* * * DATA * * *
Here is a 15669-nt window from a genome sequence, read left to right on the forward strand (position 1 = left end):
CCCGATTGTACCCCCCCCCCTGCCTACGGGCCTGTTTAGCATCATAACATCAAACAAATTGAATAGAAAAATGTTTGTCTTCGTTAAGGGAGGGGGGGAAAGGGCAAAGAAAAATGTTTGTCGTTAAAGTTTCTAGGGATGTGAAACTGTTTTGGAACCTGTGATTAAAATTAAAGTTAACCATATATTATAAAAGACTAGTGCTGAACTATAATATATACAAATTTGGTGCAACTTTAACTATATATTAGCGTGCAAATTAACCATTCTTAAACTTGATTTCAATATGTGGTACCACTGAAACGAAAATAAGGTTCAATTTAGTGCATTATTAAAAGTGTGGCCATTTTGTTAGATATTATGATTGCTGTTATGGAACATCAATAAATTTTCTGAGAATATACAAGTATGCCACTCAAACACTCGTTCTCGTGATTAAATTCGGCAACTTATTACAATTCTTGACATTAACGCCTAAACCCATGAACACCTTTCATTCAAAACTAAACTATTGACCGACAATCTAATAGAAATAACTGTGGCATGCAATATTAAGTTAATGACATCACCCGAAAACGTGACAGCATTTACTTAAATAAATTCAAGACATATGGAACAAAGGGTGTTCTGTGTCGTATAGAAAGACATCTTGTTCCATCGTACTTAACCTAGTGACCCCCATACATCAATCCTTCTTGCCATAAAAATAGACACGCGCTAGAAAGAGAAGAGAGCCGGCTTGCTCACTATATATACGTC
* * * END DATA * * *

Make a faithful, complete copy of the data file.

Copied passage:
Here is a 15669-nt window from a genome sequence, read left to right on the forward strand (position 1 = left end):
CCCGATTGTACCCCCCCCCCTGCCTACGGGCCTGTTTAGCATCATAACATCAAACAAATTGAATAGAAAAATGTTTGTCTTCGTTAAGGGAGGGGGGGAAAGGGCAAAGAAAAATGTTTGTCGTTAAAGTTTCTAGGGATGTGAAACTGTTTTGGAACCTGTGATTAAAATTAAAGTTAACCATATATTATAAAAGACTAGTGCTGAACTATAATATATACAAATTTGGTGCAACTTTAACTATATATTAGCGTGCAAATTAACCATTCTTAAACTTGATTTCAATATGTGGTACCACTGAAACGAAAATAAGGTTCAATTTAGTGCATTATTAAAAGTGTGGCCATTTTGTTAGATATTATGATTGCTGTTATGGAACATCAATAAATTTTCTGAGAATATACAAGTATGCCACTCAAACACTCGTTCTCGTGATTAAATTCGGCAACTTATTACAATTCTTGACATTAACGCCTAAACCCATGAACACCTTTCATTCAAAACTAAACTATTGACCGACAATCTAATAGAAATAACTGTGGCATGCAATATTAAGTTAATGACATCACCCGAAAACGTGACAGCATTTACTTAAATAAATTCAAGACATATGGAACAAAGGGTGTTCTGTGTCGTATAGAAAGACATCTTGTTCCATCGTACTTAACCTAGTGACCCCCATACATCAATCCTTCTTGCCATAAAAATAGACACGCGCTAGAAAGAGAAGAGAGCCGGCTTGCTCACTATATATACGTC